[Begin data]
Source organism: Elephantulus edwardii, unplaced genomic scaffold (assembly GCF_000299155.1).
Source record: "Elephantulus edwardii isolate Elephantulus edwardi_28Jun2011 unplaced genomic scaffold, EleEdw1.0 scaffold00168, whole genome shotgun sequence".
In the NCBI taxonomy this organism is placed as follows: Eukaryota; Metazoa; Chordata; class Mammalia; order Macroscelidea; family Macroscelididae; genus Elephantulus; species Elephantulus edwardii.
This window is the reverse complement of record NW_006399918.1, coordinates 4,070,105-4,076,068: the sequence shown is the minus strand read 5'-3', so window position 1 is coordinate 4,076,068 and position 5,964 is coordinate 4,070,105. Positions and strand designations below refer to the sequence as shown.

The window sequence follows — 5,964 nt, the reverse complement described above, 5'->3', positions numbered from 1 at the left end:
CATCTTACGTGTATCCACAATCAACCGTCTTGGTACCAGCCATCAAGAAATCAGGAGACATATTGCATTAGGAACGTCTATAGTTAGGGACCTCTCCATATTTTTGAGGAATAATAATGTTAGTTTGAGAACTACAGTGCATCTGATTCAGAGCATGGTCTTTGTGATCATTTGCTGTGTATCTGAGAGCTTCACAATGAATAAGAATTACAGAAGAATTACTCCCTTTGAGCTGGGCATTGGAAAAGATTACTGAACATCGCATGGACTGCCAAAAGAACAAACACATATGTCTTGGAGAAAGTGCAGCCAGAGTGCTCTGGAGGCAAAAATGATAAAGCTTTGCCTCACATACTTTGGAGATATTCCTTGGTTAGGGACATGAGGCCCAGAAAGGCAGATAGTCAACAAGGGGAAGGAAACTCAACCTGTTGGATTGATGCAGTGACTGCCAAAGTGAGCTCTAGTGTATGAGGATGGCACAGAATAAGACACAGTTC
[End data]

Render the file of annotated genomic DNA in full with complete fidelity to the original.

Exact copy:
Source organism: Elephantulus edwardii, unplaced genomic scaffold (assembly GCF_000299155.1).
Source record: "Elephantulus edwardii isolate Elephantulus edwardi_28Jun2011 unplaced genomic scaffold, EleEdw1.0 scaffold00168, whole genome shotgun sequence".
In the NCBI taxonomy this organism is placed as follows: Eukaryota; Metazoa; Chordata; class Mammalia; order Macroscelidea; family Macroscelididae; genus Elephantulus; species Elephantulus edwardii.
This window is the reverse complement of record NW_006399918.1, coordinates 4,070,105-4,076,068: the sequence shown is the minus strand read 5'-3', so window position 1 is coordinate 4,076,068 and position 5,964 is coordinate 4,070,105. Positions and strand designations below refer to the sequence as shown.

The window sequence follows — 5,964 nt, the reverse complement described above, 5'->3', positions numbered from 1 at the left end:
CATCTTACGTGTATCCACAATCAACCGTCTTGGTACCAGCCATCAAGAAATCAGGAGACATATTGCATTAGGAACGTCTATAGTTAGGGACCTCTCCATATTTTTGAGGAATAATAATGTTAGTTTGAGAACTACAGTGCATCTGATTCAGAGCATGGTCTTTGTGATCATTTGCTGTGTATCTGAGAGCTTCACAATGAATAAGAATTACAGAAGAATTACTCCCTTTGAGCTGGGCATTGGAAAAGATTACTGAACATCGCATGGACTGCCAAAAGAACAAACACATATGTCTTGGAGAAAGTGCAGCCAGAGTGCTCTGGAGGCAAAAATGATAAAGCTTTGCCTCACATACTTTGGAGATATTCCTTGGTTAGGGACATGAGGCCCAGAAAGGCAGATAGTCAACAAGGGGAAGGAAACTCAACCTGTTGGATTGATGCAGTGACTGCCAAAGTGAGCTCTAGTGTATGAGGATGGCACAGAATAAGACACAGTTC